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Nor does that illustrious man Marcus Regulus whom the Carthaginians, having cut off his eyelids and bound him in a machine, killed by keeping him awake, appear to have had punishment inflicted on him. Nor does Caius Marius whom Italy, which he had saved, saw sunk in the marshes of Minturnae, and whom Africa, which he had subdued, beheld banished and shipwrecked. For those were the wounds of fortune, not of guilt, but punishment is the penalty of crime. Nor should I, if I were now to pray for evils to fall upon you as I often have done (and indeed the immortal gods have heard those prayers of mine,) pray for disease, or death, or tortures to befall you. That is an execution worthy of Thyestes, the work of a poet who wishes to affect the minds of the common people, not of philosophers, that you, “ Wrecked on some vast inhospitable shore
Clinging to rugged rocks, with bleeding limbs
Might trembling hang, and all the rocks defile
With gore and black pollution.
” [44] I do not mean to say that I should be much vexed if such a thing were to happen but still it would be an accident such as all men are liable to. Marcus Marcellus, who was three times consul, a man of the most excessive virtue and piety and military glory was lost at sea; through his virtue he still lives in glory and renown. A death such as that is to be attributed to fortune, not to be considered a punishment. What then is punishment? What is chastisement? What is stoning? What is the cross? It is punishment that there should be two generals in the provinces of the Roman people, that they should have armies, that they should be styled “Imperator,” that one of them should be so completely cowed by the consciousness of his crimes and of his atrocities, as not to dare to send any letter of any sort to the senate from that province which was of all others the richest in triumphs. From that province that man, so distinguished for every sort of worth and dignity, Lucius Torquatus, was returning, when on account of his mighty deeds he was, on my motion, styled “Imperator” by the senate. In that province it was that those well-deserved triumphs of Cnaeus Dolabella, and Caius Curio, and Marcus Lucullus were earned within the last few years; and from that while you were the commander, no messenger whatever was ever sent to the senate.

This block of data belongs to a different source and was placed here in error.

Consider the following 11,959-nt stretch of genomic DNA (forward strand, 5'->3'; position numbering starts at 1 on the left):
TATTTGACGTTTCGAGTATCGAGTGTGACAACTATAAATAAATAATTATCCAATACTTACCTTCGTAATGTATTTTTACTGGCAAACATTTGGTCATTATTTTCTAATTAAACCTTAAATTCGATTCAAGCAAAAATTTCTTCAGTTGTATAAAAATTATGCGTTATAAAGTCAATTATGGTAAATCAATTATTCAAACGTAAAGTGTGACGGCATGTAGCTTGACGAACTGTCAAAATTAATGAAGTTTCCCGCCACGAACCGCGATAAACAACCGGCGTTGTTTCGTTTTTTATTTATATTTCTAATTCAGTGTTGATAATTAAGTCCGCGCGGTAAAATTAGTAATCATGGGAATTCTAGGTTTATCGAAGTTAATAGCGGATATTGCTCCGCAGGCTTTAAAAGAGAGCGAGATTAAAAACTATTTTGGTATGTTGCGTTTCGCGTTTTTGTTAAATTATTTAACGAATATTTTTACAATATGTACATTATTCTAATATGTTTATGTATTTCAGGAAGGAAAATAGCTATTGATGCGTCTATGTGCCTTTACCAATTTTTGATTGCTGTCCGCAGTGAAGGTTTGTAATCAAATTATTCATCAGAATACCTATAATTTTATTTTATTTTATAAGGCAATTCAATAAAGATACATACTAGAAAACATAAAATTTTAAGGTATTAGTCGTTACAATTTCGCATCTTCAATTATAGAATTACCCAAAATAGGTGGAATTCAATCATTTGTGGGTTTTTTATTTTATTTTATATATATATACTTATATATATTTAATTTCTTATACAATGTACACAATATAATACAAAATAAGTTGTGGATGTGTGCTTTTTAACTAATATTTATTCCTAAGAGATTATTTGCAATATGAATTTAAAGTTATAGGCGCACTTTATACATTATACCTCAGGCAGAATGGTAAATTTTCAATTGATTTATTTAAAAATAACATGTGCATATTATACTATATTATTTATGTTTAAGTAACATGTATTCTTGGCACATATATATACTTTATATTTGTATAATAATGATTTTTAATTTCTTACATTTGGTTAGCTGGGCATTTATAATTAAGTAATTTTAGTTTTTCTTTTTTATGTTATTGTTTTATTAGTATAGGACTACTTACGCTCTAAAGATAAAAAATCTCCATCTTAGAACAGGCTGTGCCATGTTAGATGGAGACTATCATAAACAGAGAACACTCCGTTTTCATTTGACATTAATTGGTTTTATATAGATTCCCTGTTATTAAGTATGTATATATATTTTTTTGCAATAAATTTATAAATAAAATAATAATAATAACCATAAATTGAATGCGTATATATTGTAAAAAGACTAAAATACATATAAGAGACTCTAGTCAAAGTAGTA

From the other consul certainly letters have been brought and read, and motions respecting him have been submitted to the senate. [45] O ye immortal gods, could I have desired that my chief enemy should be branded with such ignominy as no one ever was before? that that senate, which has now got into such a regular habit and practice of kindness as to confer on those who have managed the affairs of the republic successfully, honours hitherto unexampled, both in the number of days which they last and in the language in which they are decreed, should refuse belief to the letters of this man alone, when reporting his success, and should refuse him what he demanded in them?

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